This study examines the effects of equine-assisted psychotherapies in children with an autism spectrum disorder. The CARS-2 and Children’s Sleep Habits Questionnaire parent-report questionnaires were used for evaluation, as well open-ended questions. A single researcher contacted and visited many PATH-certified centers in the United States. Facilities that participated were all located in the Mid-Atlantic to Northeast region. There were 16 participants, from 11 different farms, that completed both the initial and follow-up questionnaires which were given 7 weeks apart. A $25 Amazon gift card was used as an incentive to increase participation. Participating facilities also completed a questionnaire.
Overall, results do not show a definitive trend towards worsening or improving. There was a possible age effect in participants who had an autism diagnosis, with improvements being seen in children older than 9 years. More research is needed to validate this claim. Those that improved or worsened on both questionnaires varied by age, gender, farm, and duration of equine therapy experience. No conclusions regarding the efficacy of equine-assisted psychotherapy could be made from these results.
Subjective responses in the questionnaires indicate that participants feel that equine assisted therapeutic activities were enjoyable and beneficial to their children. Results also indicate that participants feel that they received the benefits that they expected to receive. There were no reports of negative experiences in this study. It could be possible that those that did not perceive enjoyment or benefit from this therapy may have stopped participating and therefore dropped out. In the absence of any measured objective effects, it is not clear if the perceived benefits merely represent a placebo effect, or a valid treatment effect. It is possible that factors dealing with expectations and feelings are affecting growth and healing.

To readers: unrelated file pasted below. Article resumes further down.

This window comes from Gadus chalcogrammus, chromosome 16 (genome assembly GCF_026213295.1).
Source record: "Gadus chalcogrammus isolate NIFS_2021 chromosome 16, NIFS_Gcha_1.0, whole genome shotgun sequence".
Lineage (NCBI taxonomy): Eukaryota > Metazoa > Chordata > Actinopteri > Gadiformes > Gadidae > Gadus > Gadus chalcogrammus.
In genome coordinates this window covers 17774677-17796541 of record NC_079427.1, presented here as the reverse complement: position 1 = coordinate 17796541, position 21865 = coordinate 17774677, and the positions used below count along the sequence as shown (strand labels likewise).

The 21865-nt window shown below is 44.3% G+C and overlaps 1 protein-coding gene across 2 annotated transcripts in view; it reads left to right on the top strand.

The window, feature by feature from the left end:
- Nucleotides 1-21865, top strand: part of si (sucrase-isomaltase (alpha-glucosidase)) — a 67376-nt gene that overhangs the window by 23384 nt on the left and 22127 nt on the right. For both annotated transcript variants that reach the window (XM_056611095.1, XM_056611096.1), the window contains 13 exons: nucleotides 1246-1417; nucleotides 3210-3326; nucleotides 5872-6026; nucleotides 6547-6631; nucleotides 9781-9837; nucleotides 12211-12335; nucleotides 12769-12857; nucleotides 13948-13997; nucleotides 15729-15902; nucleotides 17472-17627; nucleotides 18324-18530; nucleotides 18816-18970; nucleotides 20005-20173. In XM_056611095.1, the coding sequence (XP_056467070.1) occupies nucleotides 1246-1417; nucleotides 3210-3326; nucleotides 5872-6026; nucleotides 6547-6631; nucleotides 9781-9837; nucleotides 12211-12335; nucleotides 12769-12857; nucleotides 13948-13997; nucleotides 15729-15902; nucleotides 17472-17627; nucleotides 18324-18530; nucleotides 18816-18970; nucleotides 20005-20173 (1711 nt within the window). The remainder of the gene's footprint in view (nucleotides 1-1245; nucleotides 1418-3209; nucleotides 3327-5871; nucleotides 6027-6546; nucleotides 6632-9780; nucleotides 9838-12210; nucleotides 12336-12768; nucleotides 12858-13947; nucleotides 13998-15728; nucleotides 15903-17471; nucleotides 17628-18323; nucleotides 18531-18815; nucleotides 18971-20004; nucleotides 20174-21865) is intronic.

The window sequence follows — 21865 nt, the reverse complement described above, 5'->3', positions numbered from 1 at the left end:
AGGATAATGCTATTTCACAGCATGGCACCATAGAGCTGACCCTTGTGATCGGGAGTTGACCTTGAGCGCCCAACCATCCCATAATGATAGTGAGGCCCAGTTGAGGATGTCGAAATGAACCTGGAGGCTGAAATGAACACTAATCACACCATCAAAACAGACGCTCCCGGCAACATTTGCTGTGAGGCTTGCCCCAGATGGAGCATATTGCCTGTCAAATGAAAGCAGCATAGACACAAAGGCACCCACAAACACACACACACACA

This study addresses future directions in this field. Growing interest in equine-assisted activities and therapies requires larger sample sizes to determine epidemiologic trends. However, the best way forward may not be through a randomized, double-blinded, heavily controlled approach. Instead, studies based on information accumulated in large patient registries and databases may allow us to assess the effectiveness of these therapies in the settings where they are traditionally practiced.
|Degree||Doctor of Philosophy (PhD)|
|University||University of Maine|
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